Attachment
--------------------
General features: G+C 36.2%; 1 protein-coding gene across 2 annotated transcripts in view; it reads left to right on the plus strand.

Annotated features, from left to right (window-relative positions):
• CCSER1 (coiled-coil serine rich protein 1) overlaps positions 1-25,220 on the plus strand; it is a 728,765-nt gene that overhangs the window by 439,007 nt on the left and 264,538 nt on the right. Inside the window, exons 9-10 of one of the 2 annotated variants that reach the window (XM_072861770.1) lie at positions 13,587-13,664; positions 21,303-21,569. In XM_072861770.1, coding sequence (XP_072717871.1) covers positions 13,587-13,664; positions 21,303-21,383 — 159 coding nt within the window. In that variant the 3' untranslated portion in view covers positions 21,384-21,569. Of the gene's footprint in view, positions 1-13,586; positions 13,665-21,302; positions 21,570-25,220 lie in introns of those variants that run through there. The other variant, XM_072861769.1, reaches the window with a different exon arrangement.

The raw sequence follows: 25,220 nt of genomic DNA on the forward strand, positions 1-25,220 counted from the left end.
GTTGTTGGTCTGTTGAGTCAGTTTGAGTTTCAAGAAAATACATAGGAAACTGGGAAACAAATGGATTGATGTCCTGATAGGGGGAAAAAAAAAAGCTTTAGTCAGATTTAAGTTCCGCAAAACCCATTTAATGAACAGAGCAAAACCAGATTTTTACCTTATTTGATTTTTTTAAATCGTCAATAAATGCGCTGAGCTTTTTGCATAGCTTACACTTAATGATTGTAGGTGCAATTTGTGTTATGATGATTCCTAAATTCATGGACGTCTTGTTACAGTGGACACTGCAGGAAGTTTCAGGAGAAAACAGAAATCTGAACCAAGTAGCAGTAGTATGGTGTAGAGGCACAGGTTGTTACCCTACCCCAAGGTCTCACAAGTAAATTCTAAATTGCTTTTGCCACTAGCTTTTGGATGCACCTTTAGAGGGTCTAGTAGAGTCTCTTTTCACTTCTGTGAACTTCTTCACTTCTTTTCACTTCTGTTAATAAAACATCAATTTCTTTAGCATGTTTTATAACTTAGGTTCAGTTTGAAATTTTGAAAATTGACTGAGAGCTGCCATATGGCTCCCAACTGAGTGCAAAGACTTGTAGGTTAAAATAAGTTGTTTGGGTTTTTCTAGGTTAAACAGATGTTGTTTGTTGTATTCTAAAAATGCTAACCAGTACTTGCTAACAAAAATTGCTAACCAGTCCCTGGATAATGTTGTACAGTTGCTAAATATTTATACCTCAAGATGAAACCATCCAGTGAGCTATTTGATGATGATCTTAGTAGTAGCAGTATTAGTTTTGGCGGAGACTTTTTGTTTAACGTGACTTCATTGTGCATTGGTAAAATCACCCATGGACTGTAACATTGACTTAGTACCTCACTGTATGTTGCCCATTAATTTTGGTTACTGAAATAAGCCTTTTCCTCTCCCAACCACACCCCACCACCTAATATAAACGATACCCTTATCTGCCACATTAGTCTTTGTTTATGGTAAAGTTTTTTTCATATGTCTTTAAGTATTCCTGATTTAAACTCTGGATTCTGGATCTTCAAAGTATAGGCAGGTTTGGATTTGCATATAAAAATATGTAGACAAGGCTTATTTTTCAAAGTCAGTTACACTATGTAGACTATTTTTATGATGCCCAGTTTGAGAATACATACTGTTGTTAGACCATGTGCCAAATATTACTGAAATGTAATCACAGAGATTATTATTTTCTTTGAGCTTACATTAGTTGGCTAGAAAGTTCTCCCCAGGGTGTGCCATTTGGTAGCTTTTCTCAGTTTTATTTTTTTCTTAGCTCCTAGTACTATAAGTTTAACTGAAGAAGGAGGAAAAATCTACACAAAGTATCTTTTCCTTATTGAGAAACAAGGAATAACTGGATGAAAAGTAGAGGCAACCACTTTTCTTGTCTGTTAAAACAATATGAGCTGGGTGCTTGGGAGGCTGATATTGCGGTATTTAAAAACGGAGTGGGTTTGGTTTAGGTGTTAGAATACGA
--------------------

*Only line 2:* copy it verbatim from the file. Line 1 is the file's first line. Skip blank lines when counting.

Annotated features, from left to right (window-relative positions):